COMMENTARY

Are Too Many Kids With Autism Being Diagnosed With ADHD?

Benjamin Yerys, PhD

Disclosures

December 12, 2016

Editorial Collaboration

Medscape &

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Hi. I'm Benjamin Yerys, a child psychologist at The Children's Hospital of Philadelphia. Children with autism have a secondary diagnosis of attention-deficit/hyperactivity disorder (ADHD) anywhere from 30% to 50% of the time. This is a very high rate. We wanted to evaluate whether this was accurate and whether the tools we use in children with autism are valid, being that they were created for use in children with ADHD in the general community.

We evaluated the ADHD Rating Scale, one of the most common scales used in the field, in nearly 400 children with autism. Both parents and teachers completed the forms. We did a number of tests looking at the effectiveness or validity of the ADHD Rating Scale. It was effective on some measures, such as tracking symptoms across age. But it missed a very important benchmark, a procedure known as a "factor analysis." By failing the factor analysis, we see that children with autism are being rated high on certain question items, regardless of whether or not they really have attention problems. The scores are actually inflated, meaning that more children with autism will be rated as having a high risk for ADHD than is probably the case. The ADHD Rating Scale is not really capturing inattention or hyperactivity impulsivity the way that we think it should be.

This has significant clinical implications. For providers, it means that if parents are rating symptoms quite high and their child has a diagnosis of autism, you probably would want to do some follow-up interviewing with that family. You would want to know: Is the endorsement of symptoms by the parent or by the teacher really because the child has attention problems, or because they have social difficulties? One example is a [rating] question like, "Child does not listen when spoken to directly." The parent may say "yes" because the child has problems with paying attention. But the parent may also say "yes" because the child has problems with understanding how social interactions work so they are not understanding that when the parent is talking, they are talking to the child.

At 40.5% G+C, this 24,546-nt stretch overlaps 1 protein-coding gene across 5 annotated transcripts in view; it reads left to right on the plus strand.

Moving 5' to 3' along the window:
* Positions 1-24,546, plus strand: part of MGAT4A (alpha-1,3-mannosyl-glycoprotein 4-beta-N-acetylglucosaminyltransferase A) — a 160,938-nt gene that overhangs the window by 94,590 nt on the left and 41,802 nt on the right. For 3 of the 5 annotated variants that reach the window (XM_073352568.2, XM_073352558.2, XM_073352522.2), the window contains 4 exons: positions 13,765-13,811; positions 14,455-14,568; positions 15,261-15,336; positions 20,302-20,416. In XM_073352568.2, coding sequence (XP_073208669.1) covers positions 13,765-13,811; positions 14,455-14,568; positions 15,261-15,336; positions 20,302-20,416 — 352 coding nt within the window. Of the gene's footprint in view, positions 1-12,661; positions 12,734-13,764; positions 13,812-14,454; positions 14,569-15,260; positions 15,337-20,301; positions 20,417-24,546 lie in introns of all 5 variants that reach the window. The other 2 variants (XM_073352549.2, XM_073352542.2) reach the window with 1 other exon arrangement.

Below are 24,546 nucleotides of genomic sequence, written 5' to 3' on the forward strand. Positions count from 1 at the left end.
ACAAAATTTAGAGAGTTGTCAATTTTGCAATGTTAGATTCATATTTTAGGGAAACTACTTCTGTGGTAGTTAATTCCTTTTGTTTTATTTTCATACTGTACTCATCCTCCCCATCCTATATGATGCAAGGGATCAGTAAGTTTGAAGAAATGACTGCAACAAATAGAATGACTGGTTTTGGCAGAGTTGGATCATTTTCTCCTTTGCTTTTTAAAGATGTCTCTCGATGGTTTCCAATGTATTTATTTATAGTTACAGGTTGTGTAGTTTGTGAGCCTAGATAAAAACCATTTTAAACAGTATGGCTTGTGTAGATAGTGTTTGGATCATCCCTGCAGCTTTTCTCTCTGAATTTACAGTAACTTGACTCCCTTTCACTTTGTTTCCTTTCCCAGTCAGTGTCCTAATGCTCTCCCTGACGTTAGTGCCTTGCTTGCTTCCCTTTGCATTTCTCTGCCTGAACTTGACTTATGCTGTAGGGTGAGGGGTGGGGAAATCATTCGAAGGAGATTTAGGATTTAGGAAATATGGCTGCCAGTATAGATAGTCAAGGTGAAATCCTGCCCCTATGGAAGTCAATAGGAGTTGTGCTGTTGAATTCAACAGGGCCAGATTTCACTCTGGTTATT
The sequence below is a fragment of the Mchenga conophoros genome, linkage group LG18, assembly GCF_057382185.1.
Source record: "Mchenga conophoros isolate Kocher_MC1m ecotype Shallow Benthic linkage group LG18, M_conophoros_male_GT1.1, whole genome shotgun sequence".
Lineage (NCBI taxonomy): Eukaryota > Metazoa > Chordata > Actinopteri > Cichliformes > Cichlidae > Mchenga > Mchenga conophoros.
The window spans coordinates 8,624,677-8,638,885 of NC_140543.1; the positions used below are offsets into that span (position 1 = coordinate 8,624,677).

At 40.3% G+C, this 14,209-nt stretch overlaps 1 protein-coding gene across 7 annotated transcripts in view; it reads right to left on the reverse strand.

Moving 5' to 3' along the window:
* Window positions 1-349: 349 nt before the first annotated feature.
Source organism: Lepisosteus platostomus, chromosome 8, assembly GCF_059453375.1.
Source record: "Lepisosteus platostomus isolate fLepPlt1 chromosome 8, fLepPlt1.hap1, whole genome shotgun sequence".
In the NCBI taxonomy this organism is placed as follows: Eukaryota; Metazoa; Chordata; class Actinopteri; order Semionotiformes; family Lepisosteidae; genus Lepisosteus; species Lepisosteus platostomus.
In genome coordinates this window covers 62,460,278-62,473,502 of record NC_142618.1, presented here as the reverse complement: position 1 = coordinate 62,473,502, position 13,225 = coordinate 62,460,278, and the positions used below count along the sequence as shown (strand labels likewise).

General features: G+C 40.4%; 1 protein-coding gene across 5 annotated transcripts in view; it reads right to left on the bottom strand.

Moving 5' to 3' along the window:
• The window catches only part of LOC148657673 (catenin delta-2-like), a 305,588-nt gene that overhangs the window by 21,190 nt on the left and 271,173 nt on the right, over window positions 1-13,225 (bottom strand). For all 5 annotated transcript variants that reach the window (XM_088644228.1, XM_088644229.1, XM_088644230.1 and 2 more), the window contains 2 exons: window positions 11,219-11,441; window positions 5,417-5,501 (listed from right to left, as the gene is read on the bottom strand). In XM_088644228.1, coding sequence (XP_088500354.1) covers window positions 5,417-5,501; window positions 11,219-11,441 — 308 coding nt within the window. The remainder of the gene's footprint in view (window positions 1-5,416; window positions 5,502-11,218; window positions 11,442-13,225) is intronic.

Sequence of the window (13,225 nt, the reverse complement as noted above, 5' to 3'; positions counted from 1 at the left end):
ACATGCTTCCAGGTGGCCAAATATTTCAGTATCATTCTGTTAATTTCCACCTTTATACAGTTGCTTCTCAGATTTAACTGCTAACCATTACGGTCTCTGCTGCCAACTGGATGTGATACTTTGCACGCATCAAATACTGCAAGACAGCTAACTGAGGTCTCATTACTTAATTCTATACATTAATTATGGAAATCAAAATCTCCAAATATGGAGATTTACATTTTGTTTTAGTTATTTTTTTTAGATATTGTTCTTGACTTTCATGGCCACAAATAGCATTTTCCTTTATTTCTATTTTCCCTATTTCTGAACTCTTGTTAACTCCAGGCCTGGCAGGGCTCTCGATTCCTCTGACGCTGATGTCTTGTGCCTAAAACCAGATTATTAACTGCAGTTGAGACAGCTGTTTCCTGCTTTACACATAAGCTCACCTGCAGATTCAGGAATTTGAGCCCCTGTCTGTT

Clinicians need to ask additional questions to really try to pull that apart. A general pediatrician may want to make a referral for a child with autism to a specialist. If a parent has a question about autism versus ADHD, again, it may be very useful to have a specialist look at this rather than just using a screener like the ADHD Rating Scale or the Vanderbilt, which is commonly used in general practices and is built very similarly to the ADHD Rating Scale.

Our future goal for this research is to refine this measure so that we can measure ADHD symptoms and autism with more precision. By doing this, we will actually set ourselves up so that we can measure changes related to treatment much better than we do currently.

Thank you for paying attention to this video and for your interest in our work.

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